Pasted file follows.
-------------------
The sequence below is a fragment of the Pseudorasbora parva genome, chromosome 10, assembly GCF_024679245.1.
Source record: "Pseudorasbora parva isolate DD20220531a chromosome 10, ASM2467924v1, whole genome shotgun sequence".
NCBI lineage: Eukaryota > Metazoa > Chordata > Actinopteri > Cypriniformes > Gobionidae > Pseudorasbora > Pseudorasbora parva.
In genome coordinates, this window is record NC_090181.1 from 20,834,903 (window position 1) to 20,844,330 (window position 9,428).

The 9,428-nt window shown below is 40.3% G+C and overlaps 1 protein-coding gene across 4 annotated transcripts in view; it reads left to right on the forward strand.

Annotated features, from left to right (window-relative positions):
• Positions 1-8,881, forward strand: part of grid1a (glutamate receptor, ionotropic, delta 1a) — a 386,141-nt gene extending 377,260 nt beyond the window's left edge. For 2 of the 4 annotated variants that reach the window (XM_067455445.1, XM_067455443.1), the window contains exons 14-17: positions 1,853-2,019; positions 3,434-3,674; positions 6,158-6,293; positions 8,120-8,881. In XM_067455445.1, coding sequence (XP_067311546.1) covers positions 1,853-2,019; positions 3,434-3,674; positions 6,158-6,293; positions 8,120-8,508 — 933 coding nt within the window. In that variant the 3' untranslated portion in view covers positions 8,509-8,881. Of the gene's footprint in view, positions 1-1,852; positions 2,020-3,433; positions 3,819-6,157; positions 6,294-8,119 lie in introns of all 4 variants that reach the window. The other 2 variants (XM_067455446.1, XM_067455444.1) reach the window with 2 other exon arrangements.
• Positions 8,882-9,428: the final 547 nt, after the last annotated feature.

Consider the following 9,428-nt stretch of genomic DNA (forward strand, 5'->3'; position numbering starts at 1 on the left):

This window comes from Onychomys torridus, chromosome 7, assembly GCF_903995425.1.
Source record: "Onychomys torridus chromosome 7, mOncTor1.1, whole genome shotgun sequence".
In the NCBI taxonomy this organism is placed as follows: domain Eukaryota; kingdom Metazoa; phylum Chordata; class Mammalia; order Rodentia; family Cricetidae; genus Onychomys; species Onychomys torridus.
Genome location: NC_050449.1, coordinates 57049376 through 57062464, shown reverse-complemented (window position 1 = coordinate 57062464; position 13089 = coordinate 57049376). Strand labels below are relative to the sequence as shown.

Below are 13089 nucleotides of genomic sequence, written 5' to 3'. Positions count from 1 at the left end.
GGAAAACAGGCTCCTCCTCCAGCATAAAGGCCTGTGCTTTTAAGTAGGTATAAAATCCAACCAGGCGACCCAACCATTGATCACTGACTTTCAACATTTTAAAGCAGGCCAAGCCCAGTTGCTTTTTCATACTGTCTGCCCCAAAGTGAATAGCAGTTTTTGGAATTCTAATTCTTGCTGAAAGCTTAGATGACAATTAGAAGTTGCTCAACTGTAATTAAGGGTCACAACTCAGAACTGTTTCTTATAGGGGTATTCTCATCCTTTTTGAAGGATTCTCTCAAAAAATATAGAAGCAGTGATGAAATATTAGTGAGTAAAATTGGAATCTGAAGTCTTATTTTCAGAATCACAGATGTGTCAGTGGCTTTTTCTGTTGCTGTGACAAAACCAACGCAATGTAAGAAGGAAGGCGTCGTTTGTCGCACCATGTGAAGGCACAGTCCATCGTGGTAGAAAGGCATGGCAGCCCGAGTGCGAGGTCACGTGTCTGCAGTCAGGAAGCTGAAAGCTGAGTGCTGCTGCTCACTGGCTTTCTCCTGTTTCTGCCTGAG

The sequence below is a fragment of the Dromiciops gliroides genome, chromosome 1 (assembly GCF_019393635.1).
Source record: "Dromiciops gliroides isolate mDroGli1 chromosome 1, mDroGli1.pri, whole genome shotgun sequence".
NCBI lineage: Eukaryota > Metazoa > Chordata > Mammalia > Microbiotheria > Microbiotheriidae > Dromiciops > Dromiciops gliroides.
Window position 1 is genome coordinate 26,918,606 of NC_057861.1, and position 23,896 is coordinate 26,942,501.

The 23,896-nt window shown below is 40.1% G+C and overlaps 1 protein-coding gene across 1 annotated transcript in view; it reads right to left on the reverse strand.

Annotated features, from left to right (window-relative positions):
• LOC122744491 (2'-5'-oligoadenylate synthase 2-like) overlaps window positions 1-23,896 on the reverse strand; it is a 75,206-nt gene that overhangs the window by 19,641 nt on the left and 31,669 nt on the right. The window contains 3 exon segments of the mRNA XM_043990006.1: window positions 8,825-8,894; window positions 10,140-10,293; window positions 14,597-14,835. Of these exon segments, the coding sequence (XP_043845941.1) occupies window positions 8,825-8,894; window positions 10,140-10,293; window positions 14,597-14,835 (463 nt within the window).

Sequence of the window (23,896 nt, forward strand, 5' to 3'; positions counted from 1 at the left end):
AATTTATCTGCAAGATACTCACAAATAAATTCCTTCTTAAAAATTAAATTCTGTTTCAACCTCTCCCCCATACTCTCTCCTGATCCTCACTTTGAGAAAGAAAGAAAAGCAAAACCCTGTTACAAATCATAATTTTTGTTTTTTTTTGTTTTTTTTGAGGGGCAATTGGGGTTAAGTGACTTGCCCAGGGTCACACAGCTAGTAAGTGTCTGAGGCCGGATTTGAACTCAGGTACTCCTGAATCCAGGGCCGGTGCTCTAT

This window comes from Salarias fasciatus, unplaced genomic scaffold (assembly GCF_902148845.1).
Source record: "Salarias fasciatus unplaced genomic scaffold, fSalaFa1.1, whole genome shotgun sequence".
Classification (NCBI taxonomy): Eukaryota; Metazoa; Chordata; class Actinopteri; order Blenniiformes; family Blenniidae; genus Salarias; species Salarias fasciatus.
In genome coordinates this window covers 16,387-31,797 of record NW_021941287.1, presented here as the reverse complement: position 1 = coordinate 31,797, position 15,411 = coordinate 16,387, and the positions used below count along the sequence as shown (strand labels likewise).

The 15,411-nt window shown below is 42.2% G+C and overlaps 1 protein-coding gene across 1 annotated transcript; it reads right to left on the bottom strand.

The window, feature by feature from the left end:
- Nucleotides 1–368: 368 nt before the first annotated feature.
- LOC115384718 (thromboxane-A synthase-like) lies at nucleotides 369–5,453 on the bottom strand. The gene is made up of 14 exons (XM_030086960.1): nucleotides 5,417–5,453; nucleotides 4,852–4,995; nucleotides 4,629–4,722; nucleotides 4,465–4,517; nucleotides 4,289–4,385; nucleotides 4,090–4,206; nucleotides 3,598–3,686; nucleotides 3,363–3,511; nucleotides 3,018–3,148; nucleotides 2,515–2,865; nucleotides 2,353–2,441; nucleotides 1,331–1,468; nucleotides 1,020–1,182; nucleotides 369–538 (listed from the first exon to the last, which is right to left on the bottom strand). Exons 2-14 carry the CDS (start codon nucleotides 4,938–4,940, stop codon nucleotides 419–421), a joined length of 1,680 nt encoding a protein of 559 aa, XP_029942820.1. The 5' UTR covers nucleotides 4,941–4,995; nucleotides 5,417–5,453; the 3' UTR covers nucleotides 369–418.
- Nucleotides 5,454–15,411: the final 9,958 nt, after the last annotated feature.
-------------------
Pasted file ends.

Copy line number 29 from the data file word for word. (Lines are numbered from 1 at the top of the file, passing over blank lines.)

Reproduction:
The 15,411-nt window shown below is 42.2% G+C and overlaps 1 protein-coding gene across 1 annotated transcript; it reads right to left on the bottom strand.